If you’re a hardcore movie nerd, chances are you’ve heard of Mondo – the creative guys from the art side of the Alamo Drafthouse who create limited edition screen printed posters for classic and contemporary films (as well as other forms movie-art awesomeness). In the past few months, however, Mondo has started to become more of a household name outside of that core movie geek audience. With the opening of their gallery in Austin, Texas, and the release of several extremely high-profile poster projects like The Avengers, Back to the Future, Toy Story, and The Cabin in the Woods, Mondo has cornered the market on in-demand (but sometimes nearly impossible to get) movie artwork. On sale days (their posters all go on sale at random times and are announced via their Twitter account), their website often slows to a crawl with hungry movie fans refreshing rapidly in hopes of snagging the latest release. Most of the posters sell out within the first two minutes and those lucky enough to snag one earn instant bragging rights.

Complex.com recently had the chance to sit down with Mondo’s Creative Director, Justin Ishmael, to talk about what makes their posters so incredibly valuable, their website woes (and what they’re doing to fix them), and what the Mondo team has up its sleeve for the rest of this Summer movie season. Here’s a hint: It’s superhero-themed!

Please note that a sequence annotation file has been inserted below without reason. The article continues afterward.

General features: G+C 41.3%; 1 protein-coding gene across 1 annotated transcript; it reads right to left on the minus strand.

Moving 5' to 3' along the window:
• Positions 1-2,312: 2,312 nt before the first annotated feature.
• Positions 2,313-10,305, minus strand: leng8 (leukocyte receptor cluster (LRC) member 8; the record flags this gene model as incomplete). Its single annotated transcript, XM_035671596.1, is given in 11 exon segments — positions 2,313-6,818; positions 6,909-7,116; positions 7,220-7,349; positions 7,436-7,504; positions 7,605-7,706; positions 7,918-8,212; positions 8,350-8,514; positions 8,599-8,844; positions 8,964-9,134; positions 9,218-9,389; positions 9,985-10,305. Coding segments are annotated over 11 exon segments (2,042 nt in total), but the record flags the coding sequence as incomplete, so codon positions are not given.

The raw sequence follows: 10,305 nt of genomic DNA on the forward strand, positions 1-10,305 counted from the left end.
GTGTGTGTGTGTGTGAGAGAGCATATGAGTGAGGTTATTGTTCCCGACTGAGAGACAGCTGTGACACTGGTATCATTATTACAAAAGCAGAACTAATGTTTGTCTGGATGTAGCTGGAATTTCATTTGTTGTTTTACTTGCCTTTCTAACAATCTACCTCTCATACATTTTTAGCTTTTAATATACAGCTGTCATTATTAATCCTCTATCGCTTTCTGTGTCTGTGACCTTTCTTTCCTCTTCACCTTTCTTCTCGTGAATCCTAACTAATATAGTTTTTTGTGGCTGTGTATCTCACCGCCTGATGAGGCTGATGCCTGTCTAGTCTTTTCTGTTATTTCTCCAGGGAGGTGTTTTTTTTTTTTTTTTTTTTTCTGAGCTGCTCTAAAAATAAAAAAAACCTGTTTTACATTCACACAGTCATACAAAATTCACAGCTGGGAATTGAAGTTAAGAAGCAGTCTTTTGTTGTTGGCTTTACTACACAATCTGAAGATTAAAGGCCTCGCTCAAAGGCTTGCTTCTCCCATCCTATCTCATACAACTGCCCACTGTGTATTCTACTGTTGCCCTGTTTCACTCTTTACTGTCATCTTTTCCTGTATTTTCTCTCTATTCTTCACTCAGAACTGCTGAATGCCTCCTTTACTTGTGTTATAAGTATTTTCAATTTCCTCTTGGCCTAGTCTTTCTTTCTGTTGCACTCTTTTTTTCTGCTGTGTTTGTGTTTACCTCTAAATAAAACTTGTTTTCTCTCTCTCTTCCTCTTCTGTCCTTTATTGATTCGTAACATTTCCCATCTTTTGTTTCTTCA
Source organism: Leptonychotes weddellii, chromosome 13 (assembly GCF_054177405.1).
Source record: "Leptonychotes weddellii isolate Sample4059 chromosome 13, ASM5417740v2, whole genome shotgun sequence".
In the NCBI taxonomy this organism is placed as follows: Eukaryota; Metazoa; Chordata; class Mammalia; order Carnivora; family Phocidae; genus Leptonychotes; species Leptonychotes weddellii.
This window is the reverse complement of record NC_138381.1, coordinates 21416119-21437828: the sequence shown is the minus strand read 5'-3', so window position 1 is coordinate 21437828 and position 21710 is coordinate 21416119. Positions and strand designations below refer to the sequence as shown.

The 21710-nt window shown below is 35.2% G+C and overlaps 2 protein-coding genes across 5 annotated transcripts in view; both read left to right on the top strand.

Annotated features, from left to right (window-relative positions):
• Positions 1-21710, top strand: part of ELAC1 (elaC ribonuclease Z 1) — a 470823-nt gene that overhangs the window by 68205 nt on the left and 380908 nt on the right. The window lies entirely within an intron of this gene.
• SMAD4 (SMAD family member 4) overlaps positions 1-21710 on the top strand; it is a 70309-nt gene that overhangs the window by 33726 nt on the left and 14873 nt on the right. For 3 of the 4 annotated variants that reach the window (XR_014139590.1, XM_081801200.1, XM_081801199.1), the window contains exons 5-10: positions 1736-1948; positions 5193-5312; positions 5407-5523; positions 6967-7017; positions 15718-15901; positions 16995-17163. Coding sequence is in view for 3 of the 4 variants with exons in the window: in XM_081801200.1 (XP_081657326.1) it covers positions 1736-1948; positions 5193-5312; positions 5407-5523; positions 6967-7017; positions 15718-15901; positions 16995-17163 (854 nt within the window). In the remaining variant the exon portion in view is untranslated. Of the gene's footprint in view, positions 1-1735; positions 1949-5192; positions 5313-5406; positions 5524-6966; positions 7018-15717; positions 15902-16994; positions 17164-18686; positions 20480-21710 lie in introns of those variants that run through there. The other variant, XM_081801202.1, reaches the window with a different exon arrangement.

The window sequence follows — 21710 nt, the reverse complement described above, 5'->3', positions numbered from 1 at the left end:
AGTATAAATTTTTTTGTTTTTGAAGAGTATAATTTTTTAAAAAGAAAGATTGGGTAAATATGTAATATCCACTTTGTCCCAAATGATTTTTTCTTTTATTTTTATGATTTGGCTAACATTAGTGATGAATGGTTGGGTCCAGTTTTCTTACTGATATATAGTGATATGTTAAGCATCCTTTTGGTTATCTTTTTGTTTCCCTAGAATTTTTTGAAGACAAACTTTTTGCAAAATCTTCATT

Written by Scott Neumyer (@scottneumyer)


Someone always ends up feeling cheated. Either the artist or the customer feels cheated.


Can you give us a little bit of history on how Mondo got started doing limited edition poster runs for major Hollywood studios?
We started in 2004-ish, roughly, doing it for this show (that actually ended up not happening) called Cinemania. In 2005, we did this thing called the Texas Monthly Rolling Roadshow Tour where we go around the country showing films in different places that they were filmed. Rob Jones, who is one of the three main creatives at Mondo with me, decided it would be cool and made contact with the Alamo Drafthouse (at the time he was just a fan). He said "How about we do kind of a gig poster for movies at all these different locations?" The Drafthouse said "Yeah, sure, that sounds cool." You know, he still does stuff for The White Stripes. He was doing a lot of other design work like album covers and tour posters, stuff like that. So he contacted a lot of guys in the music gig poster scene and got them to do re-interpretations of classic movie posters. From that it just kind of got bigger and bigger and bigger until we find ourselves doing stuff for The Avengers and Drive and stuff like that.

Yeah, it's been fun to watch you guys have this sort of meteoric rise, especially in the past few months, with titles like The Cabin in the Woods. It's gotten huge.
Oh, yeah. It's been really fun this last year.

You guys have done so many big releases now. You've done The Avengers and obviously that's huge. Are there one or two posters that really stand out for you guys as memorable milestones?